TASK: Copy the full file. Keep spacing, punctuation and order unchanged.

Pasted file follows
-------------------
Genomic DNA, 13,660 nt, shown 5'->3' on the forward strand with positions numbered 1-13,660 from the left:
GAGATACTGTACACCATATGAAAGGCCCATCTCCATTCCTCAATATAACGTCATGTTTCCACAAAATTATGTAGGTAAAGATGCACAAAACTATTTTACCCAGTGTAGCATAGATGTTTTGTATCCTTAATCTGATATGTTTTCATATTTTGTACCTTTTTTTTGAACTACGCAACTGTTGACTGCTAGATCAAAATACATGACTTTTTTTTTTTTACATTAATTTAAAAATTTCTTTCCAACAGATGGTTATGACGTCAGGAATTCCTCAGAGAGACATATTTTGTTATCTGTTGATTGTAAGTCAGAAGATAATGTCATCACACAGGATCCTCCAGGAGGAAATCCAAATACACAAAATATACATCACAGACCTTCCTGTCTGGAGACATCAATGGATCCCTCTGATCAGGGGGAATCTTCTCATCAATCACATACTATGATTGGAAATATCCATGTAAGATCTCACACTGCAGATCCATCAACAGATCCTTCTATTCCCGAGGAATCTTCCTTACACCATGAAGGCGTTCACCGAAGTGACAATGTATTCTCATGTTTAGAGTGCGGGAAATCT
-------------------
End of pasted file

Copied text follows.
Genomic DNA, 13,660 nt, shown 5'->3' on the forward strand with positions numbered 1-13,660 from the left:
GAGATACTGTACACCATATGAAAGGCCCATCTCCATTCCTCAATATAACGTCATGTTTCCACAAAATTATGTAGGTAAAGATGCACAAAACTATTTTACCCAGTGTAGCATAGATGTTTTGTATCCTTAATCTGATATGTTTTCATATTTTGTACCTTTTTTTTGAACTACGCAACTGTTGACTGCTAGATCAAAATACATGACTTTTTTTTTTTTACATTAATTTAAAAATTTCTTTCCAACAGATGGTTATGACGTCAGGAATTCCTCAGAGAGACATATTTTGTTATCTGTTGATTGTAAGTCAGAAGATAATGTCATCACACAGGATCCTCCAGGAGGAAATCCAAATACACAAAATATACATCACAGACCTTCCTGTCTGGAGACATCAATGGATCCCTCTGATCAGGGGGAATCTTCTCATCAATCACATACTATGATTGGAAATATCCATGTAAGATCTCACACTGCAGATCCATCAACAGATCCTTCTATTCCCGAGGAATCTTCCTTACACCATGAAGGCGTTCACCGAAGTGACAATGTATTCTCATGTTTAGAGTGCGGGAAATCT